Yes, I know there isn’t such a thing as a good loss, there are no moral victories, and to say that a team had either a moral victory or a good loss does little more than indicate how bad that team actually is. Well, the Gophers aren’t very good, but they played much better than I expected yesterday against the heavily favored Badgers.
Minnesota had little reason even to be competitive. Coming off a humiliating home loss to Illinois and just two weeks removed from another perplexing home loss to the Badgers, Minnesota should have been ready to fold from the opening tip.
But they didn’t.
Credit Tubby Smith’s coaching, the seniors realizing that they are running out of time to accomplish anything, or Wisconsin’s inability to score, but Minnesota was ready to go from the opening whistle.
Like most games that take place in the Kohl Center, this was a low scoring affair as both teams struggled to make field goals. Minnesota regularly employed the pick and roll, which Wisconsin was unable to guard for much of the first half. The Gophers, who had a disturbingly difficult time making lay ups and dunks all game, often had to settle for free throws, but they were able to make eight of their first eleven free throw attempts.
While the pick and roll led to free throws, the rest of the half court offense subsisted off of long three pointers, occasionally banked in from angles that would make most geometry teachers proud, and would only confuse Spencer Tollackson. With the half court offense struggling, Al Nolen had a quick pull up three for the Gophers first field goal more than 5 minutes into the game. Nolen added another along with Blake Hoffarber and Jamal Abu-Shamala who both found themselves open after 2 of the Gophers 11 offensive rebounds. It wasn’t until the 4:09 mark of the second half that the Gophers finally made a two point shot. Despite their ineptitude inside of 20 feet Minnesota only trailed by one a t the half.
And then the real Gophers showed up.
For at least the 3rd time this season, the Gophers were able to hang around in the first half, only to lose it in the second half. Whether its their inability to make lay ups (Wisconsin on Saturday), guard the hot shooter (Ohio State et al.), or make free throws (Indiana), the Gophers have been unable to mask their many deficiencies for a whole game.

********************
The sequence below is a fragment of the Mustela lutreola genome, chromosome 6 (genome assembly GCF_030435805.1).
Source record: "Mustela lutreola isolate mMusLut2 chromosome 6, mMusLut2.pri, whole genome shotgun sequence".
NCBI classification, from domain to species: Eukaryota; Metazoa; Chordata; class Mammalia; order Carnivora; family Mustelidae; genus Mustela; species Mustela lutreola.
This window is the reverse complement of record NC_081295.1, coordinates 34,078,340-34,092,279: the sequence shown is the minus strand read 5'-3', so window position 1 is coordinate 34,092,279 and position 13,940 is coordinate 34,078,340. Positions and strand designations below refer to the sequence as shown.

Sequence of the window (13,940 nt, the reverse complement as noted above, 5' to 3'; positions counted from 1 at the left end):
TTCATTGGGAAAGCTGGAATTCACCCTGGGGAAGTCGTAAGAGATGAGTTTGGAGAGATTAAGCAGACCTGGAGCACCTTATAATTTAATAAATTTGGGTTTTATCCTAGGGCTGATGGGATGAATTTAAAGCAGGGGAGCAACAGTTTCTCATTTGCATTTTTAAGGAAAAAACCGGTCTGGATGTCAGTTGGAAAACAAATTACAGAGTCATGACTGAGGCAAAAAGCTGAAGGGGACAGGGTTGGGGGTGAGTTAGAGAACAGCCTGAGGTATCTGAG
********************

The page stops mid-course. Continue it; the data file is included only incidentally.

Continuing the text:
Minnesota has had difficulty finishing all season, but yesterday Jonathan Williams put on missed opportunity clinic. He was 0-5 shooting, with 3 missed lay-ups and two missed dunks. Spencer Tollackson could have done better, but he only played 12 minutes.
With the Gopher unable to finish on the inside, they shied away from attacking the rim with the pick and roll, and even when their guards, particularly Al Nolen, were able to penetrate, Minnesota front court was ill-prepared or equipped to catch the ball and score.
While Minnesota struggled, the Badgers stuck to their game and minimized their mistakes. They were able to improve their shooting percentage from 36.4% in the first half to 52.9% in the second half. Wisconsin also benefited from their now notorious home free throw advantage (though the officials were anything but glaringly pro-Badger) and made 25-33 for the game compared to the Gophers 12-20.
For Wisconsin to win, all they needed to do was play an average game, and that is exactly what they did. They had solid if not spectacular play from everyone on the court (5 of whom scored in double figures) which was more than enough to put away the Gophers, even though they played much better than expected.
Who did what?
- Dan Coleman struggled again with foul trouble for most of the game. He scored 10 points, though 5 came in the last minute of an already decided game. More disappointingly, he managed only 1 rebound. Add it to the long list of disappointing performances by Minnesota’s seniors in big games.
- Spencer Tollackson only played 12 minutes. He had a bit of foul trouble, but only had three fouls in the game, not nearly enough to justify so little playing time. Either Tubby Smith decided that Jonathan Williams needed playing time or he is punishing Tollackson for his poor performances of late. Regardless, he had 4 points on 2-4 shooting. If he played more, the Gophers might have won. At least Spencer can make lay-ups and dunks when isn’t guarded.
- Al Nolen made the most out of the second start of his career. His shooting was nothing special (6 points on 2-7 shooting) but his 6 rebounds, 5 assists, and 3 steals were. Nolen will probably benefit the most from next year’s recruiting class, when the Gopher big men can catch and finish, and not fumble anything other than a lob.
- Lawrence McKenzie struggled with his shooting (notice a trend?) but played a very nice floor game. The shots he did make (3-10, 2-6 from three) came at opportune times that halted Wisconsin’s momentum.
- Lawrence Westbrook had the best shooting day of any Gopher as he scored 10 points on 3-5 shooting. Go tell Myron Medcalf that Westbrook will be a valuable part of this team for the rest of his career. Do it now.
- Jonathan Williams may have cost the Gophers the game, or he may have kept them in it. He couldn’t drop a penny in the ocean, but he shut down the Badger front court and led the team in rebounding. With Spencer Tollackson’s minutes, he assumed the role of the best and worst player on the team. I long for the day when Minnesota’s leading scorer can play a little defense and maybe, just maybe, make lay-ups consistently.
- Blake Hoffarber still can’t create his own shot, and when his outside shot isn’t falling (1-5 from the floor) it isn’t pretty.
- Jamal Abu-Shamala still can’t create his own shot, and when his outside shot isn’t falling (1-3 from the floor) it isn’t pretty.
- Damian Johnson was pretty mediocre. He scored 5 points and added 6 rebounds (3 offensive).
- Ryan Saunders, sharp, classy, and not over the top. Nice work.